Behavioral Health Equity


Racism is a Public Health Crisis

On March 16, 2021, a consortium of county leaders, including the County Behavioral Health Directors of California, issued a statement supporting that racism is a public health crisis.  Please review the attached document for the commitment our department is making with this statement.

Please note that the issuance of this statement is not a box that we check off, and then, sit back.  This statement is part of holding ourselves accountable to do the work that the statement commits to.  Our department is already on this path and I am hopeful that our continued work will move us steadily toward these aims.  I am committed.  

- DBH Leadership Team

Behavioral Health Equity

Behavioral Health Equity is the right to access quality health care for all populations regardless of the individual’s race, ethnicity, gender, socioeconomic status, sexual orientation, or geographical location. This includes access to prevention, treatment, and recovery services for mental and substance use disorders.

Advancing health equity involves ensuring that everyone has a fair and just opportunity to be as healthy as possible. This also applies to behavioral health. In conjunction with quality services, this involves addressing social determinants, such as employment and housing stability, insurance status, proximity to services, culturally responsive care – all of which have an impact on behavioral health outcomes.

What We are Doing to Advance Health Equity

Reducing Health Disparities and improving health equity is important to the Department of Behavioral Health. It is not a check box for us, nor do we want it to be for any who provide services in our system of care. While there are areas for improvement in our system of care, we also feel we are making advances in improving health equity. In the past few years, we have started self-examination of areas for improvement. We’ve invested in new trainings and changing processes which have contributed to disparities. We have sought to get greater community input and create programs that better meet the needs of our diverse community. Health Equity is not a singular goal for our Department and system of care, but rather an ongoing continuous process to best meet the on-going needs of our diverse and changing community. 


Community Needs Assessments


2024 Cultural Humility Survey

The Department of Behavioral Health will be administering the 2024 Client Cultural Humility Survey and Family/Caregiver Cultural Humility Survey starting Monday 3/4/2024 through Friday 3/15/2024. The purpose of these surveys is to measure individual perception of services and obtain feedback on the delivery of culturally responsive behavioral health services in Fresno County.


•             ENGLISH - Client/Person-Served Cultural Humility Survey 2024:

•             ENGLISH - Family/Caregiver Cultural Humility Survey 2024:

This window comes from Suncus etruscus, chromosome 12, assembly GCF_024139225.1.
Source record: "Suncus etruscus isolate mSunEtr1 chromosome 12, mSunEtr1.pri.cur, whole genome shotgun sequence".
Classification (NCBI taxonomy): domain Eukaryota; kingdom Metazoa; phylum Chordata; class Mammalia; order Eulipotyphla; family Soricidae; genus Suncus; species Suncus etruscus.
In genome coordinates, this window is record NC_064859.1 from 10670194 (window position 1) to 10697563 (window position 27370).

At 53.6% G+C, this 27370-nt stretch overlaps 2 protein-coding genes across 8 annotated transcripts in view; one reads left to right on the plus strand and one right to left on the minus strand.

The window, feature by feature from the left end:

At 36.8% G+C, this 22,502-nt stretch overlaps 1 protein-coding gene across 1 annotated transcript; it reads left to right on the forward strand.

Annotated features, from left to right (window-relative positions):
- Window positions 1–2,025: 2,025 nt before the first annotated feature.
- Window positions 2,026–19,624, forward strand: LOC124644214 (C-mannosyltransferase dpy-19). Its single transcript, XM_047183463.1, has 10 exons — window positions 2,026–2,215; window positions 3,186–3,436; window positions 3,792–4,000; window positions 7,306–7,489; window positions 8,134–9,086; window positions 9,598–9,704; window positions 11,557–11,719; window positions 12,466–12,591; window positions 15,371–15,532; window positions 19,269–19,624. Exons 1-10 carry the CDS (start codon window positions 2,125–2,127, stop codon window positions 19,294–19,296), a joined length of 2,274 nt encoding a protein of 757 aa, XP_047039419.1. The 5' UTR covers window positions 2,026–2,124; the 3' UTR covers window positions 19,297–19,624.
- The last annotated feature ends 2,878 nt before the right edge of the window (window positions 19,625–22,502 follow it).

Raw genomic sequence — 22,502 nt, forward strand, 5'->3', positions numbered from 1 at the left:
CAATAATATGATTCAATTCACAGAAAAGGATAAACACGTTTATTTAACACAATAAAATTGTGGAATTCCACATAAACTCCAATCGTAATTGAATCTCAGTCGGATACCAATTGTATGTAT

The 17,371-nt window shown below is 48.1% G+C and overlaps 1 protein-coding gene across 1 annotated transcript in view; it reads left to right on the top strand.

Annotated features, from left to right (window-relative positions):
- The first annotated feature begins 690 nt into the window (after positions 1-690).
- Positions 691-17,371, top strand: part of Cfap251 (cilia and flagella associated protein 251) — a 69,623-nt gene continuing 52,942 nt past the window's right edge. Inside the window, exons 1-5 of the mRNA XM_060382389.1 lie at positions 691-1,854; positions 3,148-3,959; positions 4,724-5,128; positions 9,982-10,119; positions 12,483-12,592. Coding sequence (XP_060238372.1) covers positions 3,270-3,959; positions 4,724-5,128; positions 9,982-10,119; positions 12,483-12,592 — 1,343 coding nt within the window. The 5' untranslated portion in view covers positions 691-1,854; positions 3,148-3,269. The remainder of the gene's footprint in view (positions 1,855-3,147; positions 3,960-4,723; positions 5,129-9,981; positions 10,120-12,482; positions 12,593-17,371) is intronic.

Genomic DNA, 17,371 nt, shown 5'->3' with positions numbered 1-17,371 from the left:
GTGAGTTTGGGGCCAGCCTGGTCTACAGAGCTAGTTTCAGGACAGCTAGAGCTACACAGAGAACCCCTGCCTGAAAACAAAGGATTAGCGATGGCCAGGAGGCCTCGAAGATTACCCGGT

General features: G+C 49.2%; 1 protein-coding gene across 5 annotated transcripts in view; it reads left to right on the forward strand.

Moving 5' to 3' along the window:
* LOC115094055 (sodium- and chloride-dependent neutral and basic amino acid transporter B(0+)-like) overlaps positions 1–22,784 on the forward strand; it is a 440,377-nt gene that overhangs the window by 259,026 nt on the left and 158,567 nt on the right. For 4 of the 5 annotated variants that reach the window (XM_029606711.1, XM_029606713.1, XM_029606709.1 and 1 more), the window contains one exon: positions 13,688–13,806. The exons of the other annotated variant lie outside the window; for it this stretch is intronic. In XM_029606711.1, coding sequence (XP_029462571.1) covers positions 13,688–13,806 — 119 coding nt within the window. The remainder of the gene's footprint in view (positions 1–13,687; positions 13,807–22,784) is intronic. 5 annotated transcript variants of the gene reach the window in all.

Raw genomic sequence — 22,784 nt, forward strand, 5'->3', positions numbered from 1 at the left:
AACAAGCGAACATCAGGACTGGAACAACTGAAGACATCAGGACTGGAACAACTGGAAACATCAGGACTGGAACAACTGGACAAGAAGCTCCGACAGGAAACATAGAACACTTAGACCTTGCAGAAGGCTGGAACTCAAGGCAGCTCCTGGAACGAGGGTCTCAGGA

•             SPANISH - Client/Person-Served Cultural Humility Survey 2024:

•             SPANISH – Family/Caregiver Cultural Humility Survey 2024:

•             HMONG - Client/Person-Served Cultural Humility Survey 2024:

•             HMONG – Family/Caregiver Cultural Humility Survey 2024:

**Please note that the appropriate survey link is also included in the footer of each survey.  


Cultural Humility Survey Results

Annual Cultural Competency Plan Requirement

Click HERE to view Annual Cultural Competency Plan Requirement


Health Equity Multi-Cultural Diversity Training (HEMCDT)

Providers with access to the Department's Learning Management System, Relias can access additional foundational trainings.


Mental Health Terms — Resources


Land Acknowledgement

The Fresno County Department of Behavioral Health acknowledges that we are on the traditional territory of several nations including the Yokuts, Western Mono/Monache, Eastern Mono/Monache, Numu (Northern Paiute), Ohlone (Amah Mutsun), and Salinan.                                                            

What is a land acknowledgement and why do we do it?

A land acknowledgement involves making a statement recognizing the traditional territory of the Indigenous people(s) who called the land home before the arrival of settlers, and in many cases still do call it home. Providing a land acknowledgement at the beginning of an event or meeting gives time for reflection and demonstrates recognition and appreciation of Indigenous lands, treaties and peoples. It involves thinking about what happened in the past and what changes can be made going forward in order to further the reconciliation process and work towards reducing disparities and improve health outcomes.


Treaties: Cession 275, 276, 277, 278, 279, 423 

Languages: Yokuts, Ohlone, Salinan, Southern Sierra Miwok


DBH Language Guides

The Department of Behavioral Health has developed documents to assist service providers when caring for persons-served whose preferred language is Spanish or Hmong.

These guide is constantly being reviewed and improved upon.

Access the Spanish guide HERE(DOCX, 146KB)

(rev. 10/6/2022)

Access the Hmong guide HERE(DOCX, 79KB)

(rev. 3/31/2023)


Suggestions and/or Ideas: 


If you have a Behavioral Health emergency
please call 9-1-1

For Access to Services or the Crisis Line,
1 800 654-3937

 CalHOPE Warm Line
1 833 317-HOPE(4673)

Central Valley Suicide Prevention Lifeline
1 800 273-8255